\(\mathrm{d}\begin{pmatrix} Y_t \\ V_t \end{pmatrix} = \begin{pmatrix} r- \delta - \frac{1}{2}V_t \\ -\lambda V_t \end{pmatrix}\mathrm{d}t + \begin{pmatrix} \sqrt{V_t} \\ 0 \end{pmatrix}\mathrm{d}W_t\)

which provides the infinitesimal generator \(\mathcal{L}_D\) as

\(\mathcal{L}_Df(y,v) = \Big(r - \delta - \frac{1}{2}v\Big)\frac{\partial f}{\partial y}(y,v) - \lambda v\frac{\partial f}{\partial v}(y,v) + \frac{1}{2}v\frac{\partial^2 f}{\partial y^2}(y,v).\)

where \(f \in C_0^2 (\mathbb R ^2)\) the space of twice differentiable functions such that \(\lim_{|x|\to\infty}f(x) = 0 \). One can discretize this PDE by finite differences using either forward or backward difference for the first order derivatives:

\(\frac{1}{h}\Big( f(y + h,v) - f(y,v)\Big)\quad\text{or}\quad \frac{1}{h}\Big( f(y,v) - f(y - h, v)\Big)\)

The choice of which one to use is determined by the condition that the result must be a Q-matrix. For the second order derivative term central difference can be used:

\(\frac{1}{h^2}\Big( f(y + h, v) - 2f(y,v) + f(y - h,v)\Big)\).

The forward, backward and central differences in the \(v\) variable are defined similarly. Let \(\mathbb{G} = \{(y_i,v_j) : 1\leq i,j\leq N, y_1 > \cdots > y_N, v_1 < \cdots < v_N\}\) be a grid with grid spacing \(h_v\) in the volatility component and grid spacing \(h_y = |\rho|h_v\) in the log-price component. The choice of the grid spacing \(h_y\) is so that a jump in the volatility of one grid point translates to a jump of one grid point in the log-price and so on. Now denote \(f(y_i,v_j)\) by \(f_{ij}\) then the discretisation of \(\Lambda_D\) is

\(\frac{1}{h_y}\Big(\mu f_{i-1j} - \mu f_{ij} - \frac{1}{2}v_jf_{ij} + \frac{1}{2}v_jf_{i+1}j\Big) + \frac{1}{h_v}\Big(\lambda v_jf_{ij-1} - \lambda v_jf_{ij}\Big) + \frac{1}{h_y^2}\Big(\frac{1}{2}v_jf_{i-1j} - v_jf_{ij} + \frac{1}{2}v_jf_{i+1j}\Big)\)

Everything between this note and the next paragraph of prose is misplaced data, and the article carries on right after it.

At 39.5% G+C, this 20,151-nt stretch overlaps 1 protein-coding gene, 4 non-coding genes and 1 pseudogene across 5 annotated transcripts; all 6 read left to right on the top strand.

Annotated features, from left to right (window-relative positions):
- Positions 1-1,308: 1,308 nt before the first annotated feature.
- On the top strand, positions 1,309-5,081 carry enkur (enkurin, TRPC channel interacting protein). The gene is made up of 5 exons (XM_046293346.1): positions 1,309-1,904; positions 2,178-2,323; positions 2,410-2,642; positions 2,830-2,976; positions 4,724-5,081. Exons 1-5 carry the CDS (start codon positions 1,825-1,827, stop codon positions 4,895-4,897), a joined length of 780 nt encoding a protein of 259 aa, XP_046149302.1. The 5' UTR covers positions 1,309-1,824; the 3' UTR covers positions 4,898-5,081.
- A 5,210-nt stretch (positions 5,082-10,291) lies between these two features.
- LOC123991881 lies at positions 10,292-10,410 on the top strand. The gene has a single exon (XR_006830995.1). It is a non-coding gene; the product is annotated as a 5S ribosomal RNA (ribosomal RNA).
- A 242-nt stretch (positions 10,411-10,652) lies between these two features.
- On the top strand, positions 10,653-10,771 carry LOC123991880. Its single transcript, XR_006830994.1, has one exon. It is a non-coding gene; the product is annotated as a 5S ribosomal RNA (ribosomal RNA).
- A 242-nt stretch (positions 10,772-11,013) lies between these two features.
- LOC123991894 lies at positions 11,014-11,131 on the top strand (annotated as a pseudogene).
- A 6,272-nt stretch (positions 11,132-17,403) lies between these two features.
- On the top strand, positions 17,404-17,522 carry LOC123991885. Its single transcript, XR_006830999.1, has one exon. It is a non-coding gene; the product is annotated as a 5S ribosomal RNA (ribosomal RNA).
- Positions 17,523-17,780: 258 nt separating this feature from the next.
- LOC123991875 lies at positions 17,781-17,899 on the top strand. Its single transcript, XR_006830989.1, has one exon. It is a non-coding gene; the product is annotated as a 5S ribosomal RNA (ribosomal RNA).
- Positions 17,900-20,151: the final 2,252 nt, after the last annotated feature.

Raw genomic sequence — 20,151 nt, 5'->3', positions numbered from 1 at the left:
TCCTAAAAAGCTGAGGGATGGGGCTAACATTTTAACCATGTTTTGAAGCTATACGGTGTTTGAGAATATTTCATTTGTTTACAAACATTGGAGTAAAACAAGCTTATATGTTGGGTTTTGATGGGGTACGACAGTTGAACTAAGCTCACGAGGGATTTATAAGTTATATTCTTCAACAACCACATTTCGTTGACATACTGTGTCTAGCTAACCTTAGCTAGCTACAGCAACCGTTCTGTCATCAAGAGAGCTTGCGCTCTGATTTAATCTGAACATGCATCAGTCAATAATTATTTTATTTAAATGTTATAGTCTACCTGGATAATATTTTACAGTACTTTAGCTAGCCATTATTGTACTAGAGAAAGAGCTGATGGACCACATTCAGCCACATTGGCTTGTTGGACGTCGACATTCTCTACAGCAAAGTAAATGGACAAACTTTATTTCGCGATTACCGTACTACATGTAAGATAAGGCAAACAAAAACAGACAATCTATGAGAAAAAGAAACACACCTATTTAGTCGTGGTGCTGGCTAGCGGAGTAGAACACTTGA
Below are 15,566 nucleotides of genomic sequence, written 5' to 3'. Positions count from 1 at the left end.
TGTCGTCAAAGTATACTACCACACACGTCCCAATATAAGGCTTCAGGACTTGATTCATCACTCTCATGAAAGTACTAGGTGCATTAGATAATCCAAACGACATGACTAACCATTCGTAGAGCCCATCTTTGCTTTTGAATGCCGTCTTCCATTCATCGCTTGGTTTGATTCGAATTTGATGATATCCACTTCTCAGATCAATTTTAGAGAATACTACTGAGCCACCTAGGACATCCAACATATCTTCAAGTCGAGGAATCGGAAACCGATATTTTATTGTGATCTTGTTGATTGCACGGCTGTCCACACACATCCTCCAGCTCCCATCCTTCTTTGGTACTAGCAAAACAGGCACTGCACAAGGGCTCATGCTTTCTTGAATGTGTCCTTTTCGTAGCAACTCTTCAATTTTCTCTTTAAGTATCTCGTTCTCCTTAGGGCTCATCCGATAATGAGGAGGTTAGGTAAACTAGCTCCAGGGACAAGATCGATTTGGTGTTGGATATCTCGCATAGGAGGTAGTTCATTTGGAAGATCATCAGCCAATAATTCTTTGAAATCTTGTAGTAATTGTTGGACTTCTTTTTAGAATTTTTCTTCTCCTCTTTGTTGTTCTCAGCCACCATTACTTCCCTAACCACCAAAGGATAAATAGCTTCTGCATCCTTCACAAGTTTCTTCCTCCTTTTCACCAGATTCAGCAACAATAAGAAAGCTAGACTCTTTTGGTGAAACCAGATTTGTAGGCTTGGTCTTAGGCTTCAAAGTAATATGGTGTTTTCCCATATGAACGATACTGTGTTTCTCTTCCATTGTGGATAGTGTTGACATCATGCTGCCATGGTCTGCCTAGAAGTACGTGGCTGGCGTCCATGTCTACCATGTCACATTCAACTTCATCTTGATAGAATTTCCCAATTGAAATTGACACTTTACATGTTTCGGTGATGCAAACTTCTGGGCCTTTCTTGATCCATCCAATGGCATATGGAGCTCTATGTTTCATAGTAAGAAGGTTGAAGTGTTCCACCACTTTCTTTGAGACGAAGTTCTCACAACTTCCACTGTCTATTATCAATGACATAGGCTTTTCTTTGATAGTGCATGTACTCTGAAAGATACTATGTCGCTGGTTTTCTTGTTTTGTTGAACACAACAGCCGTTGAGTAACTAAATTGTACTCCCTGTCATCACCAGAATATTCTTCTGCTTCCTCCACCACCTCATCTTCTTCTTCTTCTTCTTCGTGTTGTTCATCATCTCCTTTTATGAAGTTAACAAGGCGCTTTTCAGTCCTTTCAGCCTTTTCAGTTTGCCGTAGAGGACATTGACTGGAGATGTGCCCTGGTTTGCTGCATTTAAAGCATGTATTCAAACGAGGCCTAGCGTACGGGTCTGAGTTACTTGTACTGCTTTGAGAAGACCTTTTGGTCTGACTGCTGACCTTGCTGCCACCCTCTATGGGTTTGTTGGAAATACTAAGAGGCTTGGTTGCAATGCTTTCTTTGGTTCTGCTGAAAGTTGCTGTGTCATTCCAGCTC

It is easy to see that the above equation can be expressed as a matrix-vector product \(\Lambda_J \mathbf{f}\) where \( \mathbf{f} = \big(f_{11},f_{12},\ldots,f_{1N},f_{21},\ldots,f_{NN}\big)^T \) and the \(\Lambda_J\) is the desired discretisation.

Jump Matrix

In general, the generator of a compound Poisson process on \(\mathbb{R}^d\) is given by

\( \mathcal{L}_J f(x) = \int_{\mathbb{R}^d} \big(f(x+h) - f(x)\big)\;\nu(\mathrm{d}h) \),

where \(f \in C_0(\mathbb{R}^d)\). In the BNS model, since the log-price process and the volatility are both driven by the same jump process with correlation \(\rho < 0\) we can write the generator \(\mathcal{L}_J\) for the jump component as

\(\mathcal{L}_Jf(y,v) = \int_{\mathbb{R}} \big( f(y + \rho h, v + h) - f(y,v) \big)\;\nu(\mathrm{d}h),\)

The above integral can be approximated by Riemann sums on the grid \(\mathbb{G}\),

\(\begin{align*}\mathcal{L}_J f(y_i,v_j) &\approx \sum_{n=1}^{N - (i\vee j)} \Big( f(y_i + n\rho h_v,v_j + nh_v) - f(y_i,v_j) \Big) \alpha\lambda g(h_v)nh_v \\ &= \sum_{n=1}^{N - (i\vee j)} \Big( f(y_{i + n} ,v_{j + n}) - f(y_i,v_j) \Big) \alpha\lambda g(h_v)nh_v \end{align*}\).

Again the above can be written as a matrix-vector product \(\Lambda_J\mathbf{f}\) where \(\mathbf{f}\) is as above.

 price.pngvolatility.png

The above graphs show a sample path of the log-price and the volatility obtained from the approximating Markov chain. A grid of size 100 \(\times\) 100 was used to generate the path. Notice that the log-price looks like a typical jump-diffusion process while the volatility maoves up entirely by jumps and slowly drifts to zero in the abscence of jumps due to the negative term in the governing SDE.